The International Journal of Romanian Society of Endocrinology / Registered in 1938

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July - September 2013, Volume 9, Issue 3
General Endocrinology

Baser H, Tuzun D., Saglam F., Dirikoc A., Aydin C., Ersoy R. , Cakir B

Effects of Serum Calcium, Phosphorus and Parathyroid Hormone Concentrations on Glucose Metabolism in Patients with Asymptomatic Primary Hyperparathyroidism

Acta Endo (Buc) 2013, 9 (3): 377-384
doi: 10.4183/aeb.2013.377

Context. The metabolic effects of primary hyperparathyroidism (PHPT) causing increased cardiovascular morbidity have begun to gain importance in medical science, and the number of studies investigating glucose metabolism disorders in asymptomatic PHPT patients is rare. Objective. To evaluate the relationship between glucose metabolism disorders and calcium, phosphorus and parathyroid hormone concentrations in asymptomatic PHPT patients. Subjects and Methods. Fifty-five asymptomatic PHPT patients were included into the study. Control group consisted of 55 normocalcemic cases. Oral glucose tolerance test (OGTT) of 75 g was performed with patients and controls. Insulin resistance was calculated by HOMA index. Results. No significant difference was present between groups regarding fasting plasma glucose, basal insulin and HOMA levels. Glucose levels measured at minutes 30, 90 and 120 after OGTT were higher in patients than in controls (p=0.041, p=0.025 and p=0.001, respectively). No individuals in both groups were diagnosed with diabetes mellitus. While impaired glucose tolerance was detected in six patients with asymptomatic PHPT, no impaired glucose tolerance was determined in controls. A positive correlation was found between serum calcium levels, and fasting plasma glucose and OGTT glucose levels were measured at minutes 60, 90 and 120. Mean fasting plasma glucose was significantly higher in patients with serum calcium levels ≥ 10.5 mg/dL than those with serum calcium levels <10.5 mg/dL (p=0.008). No significant correlation was detected between serum phosphorus and parathyroid hormone levels, and glucose levels were determined in OGTT and HOMA index. Conclusion. Increased levels of serum calcium affect glucose metabolism, so leading to glucose intolerance.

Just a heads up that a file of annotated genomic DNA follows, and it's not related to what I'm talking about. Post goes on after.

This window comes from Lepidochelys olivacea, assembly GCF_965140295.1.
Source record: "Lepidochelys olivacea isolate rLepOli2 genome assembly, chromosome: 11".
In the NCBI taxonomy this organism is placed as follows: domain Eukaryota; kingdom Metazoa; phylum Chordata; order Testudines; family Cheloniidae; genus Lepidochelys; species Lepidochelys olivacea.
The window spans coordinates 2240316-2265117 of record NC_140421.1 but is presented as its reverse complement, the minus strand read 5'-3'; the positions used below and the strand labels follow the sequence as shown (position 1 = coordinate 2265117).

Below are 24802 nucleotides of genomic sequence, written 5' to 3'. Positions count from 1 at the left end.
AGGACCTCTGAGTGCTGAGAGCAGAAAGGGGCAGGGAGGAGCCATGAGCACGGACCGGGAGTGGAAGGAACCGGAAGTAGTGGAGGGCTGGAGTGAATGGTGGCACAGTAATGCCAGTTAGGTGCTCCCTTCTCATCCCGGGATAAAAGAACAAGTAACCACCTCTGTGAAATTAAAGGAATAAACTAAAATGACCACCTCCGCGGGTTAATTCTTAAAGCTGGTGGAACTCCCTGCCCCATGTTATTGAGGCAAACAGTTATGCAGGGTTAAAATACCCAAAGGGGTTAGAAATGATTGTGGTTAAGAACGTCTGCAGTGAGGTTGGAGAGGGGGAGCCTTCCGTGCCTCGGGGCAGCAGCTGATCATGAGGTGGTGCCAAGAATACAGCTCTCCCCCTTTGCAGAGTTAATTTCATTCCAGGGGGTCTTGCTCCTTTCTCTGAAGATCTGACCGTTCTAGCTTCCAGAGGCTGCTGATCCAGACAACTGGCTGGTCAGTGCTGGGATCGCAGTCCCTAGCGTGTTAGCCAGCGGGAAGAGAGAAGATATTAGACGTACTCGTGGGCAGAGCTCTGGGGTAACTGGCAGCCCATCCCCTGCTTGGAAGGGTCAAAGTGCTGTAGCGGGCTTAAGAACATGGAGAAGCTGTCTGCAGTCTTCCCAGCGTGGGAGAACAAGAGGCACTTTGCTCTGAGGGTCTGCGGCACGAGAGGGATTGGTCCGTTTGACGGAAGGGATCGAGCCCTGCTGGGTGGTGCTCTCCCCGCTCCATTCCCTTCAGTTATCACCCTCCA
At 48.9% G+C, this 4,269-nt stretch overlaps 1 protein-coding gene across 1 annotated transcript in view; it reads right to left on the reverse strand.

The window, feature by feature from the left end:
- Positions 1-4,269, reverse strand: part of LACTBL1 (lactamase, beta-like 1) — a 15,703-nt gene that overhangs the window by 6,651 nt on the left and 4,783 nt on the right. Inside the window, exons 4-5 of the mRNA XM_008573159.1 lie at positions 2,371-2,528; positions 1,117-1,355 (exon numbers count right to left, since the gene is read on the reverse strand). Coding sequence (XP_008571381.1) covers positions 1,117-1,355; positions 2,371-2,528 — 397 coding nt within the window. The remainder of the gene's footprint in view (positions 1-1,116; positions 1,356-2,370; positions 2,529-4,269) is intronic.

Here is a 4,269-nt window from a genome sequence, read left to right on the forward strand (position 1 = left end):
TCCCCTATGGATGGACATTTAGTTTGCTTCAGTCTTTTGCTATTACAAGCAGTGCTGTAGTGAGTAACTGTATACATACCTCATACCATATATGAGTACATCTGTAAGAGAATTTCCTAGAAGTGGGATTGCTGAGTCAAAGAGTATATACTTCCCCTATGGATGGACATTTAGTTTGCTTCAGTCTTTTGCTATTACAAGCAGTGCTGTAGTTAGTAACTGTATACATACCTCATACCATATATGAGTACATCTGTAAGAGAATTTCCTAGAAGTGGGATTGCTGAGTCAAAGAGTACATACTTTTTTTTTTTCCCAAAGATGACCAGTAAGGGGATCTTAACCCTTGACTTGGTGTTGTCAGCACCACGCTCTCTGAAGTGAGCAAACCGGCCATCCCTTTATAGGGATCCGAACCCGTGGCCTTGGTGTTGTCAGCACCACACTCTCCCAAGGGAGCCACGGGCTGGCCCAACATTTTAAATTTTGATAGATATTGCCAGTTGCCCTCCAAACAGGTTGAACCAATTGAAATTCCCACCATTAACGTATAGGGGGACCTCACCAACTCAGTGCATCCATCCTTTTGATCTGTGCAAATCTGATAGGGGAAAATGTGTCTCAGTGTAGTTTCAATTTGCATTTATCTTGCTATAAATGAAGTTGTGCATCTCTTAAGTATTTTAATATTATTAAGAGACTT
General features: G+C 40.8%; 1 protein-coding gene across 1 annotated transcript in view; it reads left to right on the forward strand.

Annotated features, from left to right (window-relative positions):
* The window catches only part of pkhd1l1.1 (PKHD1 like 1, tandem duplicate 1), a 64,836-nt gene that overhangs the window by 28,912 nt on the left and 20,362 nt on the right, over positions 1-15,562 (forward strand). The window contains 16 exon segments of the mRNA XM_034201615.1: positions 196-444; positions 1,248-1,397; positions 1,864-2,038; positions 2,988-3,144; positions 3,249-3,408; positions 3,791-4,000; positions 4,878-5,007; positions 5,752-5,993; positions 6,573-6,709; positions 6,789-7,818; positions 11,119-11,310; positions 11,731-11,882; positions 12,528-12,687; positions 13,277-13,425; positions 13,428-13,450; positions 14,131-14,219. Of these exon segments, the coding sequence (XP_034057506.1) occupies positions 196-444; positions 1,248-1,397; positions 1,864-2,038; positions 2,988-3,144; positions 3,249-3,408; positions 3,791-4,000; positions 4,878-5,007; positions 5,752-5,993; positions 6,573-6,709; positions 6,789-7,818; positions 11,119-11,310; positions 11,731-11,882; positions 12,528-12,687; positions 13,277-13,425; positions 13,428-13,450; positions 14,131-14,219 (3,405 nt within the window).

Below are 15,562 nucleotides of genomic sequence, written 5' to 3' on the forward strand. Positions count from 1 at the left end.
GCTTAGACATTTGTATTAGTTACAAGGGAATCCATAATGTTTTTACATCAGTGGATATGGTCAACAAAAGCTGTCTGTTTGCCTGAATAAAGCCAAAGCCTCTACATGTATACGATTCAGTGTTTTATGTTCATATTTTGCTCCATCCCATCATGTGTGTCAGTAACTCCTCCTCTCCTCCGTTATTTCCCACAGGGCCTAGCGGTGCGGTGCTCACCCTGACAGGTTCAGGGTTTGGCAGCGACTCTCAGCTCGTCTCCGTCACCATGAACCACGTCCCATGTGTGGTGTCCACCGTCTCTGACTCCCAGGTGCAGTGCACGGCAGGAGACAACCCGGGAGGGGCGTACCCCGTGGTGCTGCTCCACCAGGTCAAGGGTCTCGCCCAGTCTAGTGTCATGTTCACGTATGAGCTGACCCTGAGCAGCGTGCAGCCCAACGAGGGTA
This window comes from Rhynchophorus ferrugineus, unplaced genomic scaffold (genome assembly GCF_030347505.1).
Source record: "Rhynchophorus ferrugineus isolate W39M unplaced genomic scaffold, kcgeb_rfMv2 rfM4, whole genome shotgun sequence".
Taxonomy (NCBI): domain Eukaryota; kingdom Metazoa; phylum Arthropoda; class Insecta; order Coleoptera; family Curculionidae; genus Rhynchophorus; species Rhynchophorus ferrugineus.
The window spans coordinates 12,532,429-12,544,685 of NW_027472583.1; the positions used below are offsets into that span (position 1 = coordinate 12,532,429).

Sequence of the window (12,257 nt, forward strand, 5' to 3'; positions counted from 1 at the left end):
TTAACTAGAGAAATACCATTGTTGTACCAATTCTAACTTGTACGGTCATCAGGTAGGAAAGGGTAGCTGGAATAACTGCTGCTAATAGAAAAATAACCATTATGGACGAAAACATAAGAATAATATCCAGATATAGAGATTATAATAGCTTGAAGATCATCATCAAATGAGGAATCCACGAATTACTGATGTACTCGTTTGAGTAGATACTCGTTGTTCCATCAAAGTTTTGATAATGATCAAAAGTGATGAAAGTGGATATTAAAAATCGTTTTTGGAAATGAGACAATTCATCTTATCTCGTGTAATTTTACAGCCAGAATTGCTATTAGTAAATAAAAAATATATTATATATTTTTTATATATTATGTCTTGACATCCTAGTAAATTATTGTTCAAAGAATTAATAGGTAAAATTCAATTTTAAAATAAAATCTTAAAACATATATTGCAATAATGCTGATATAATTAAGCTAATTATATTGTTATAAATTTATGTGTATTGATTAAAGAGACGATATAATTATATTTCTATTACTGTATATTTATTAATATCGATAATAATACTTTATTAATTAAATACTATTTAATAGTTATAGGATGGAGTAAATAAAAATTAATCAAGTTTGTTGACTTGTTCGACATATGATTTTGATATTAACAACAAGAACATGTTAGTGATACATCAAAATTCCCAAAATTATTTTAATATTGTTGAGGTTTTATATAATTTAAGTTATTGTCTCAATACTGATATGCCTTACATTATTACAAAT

Keywords: Asymptomatic primary hyperparathyroidism, calcium, insulin sensitivity, glucose

Correspondence: Husniye Baser MD, Ataturk Education and Research Hospital, Department of Endocrinology and Metabolism, Öveçler 4. cadde 1356.sokak Gül apartmani No: 3/18 Çankaya, Ankara 06460, Turkey, E-mail: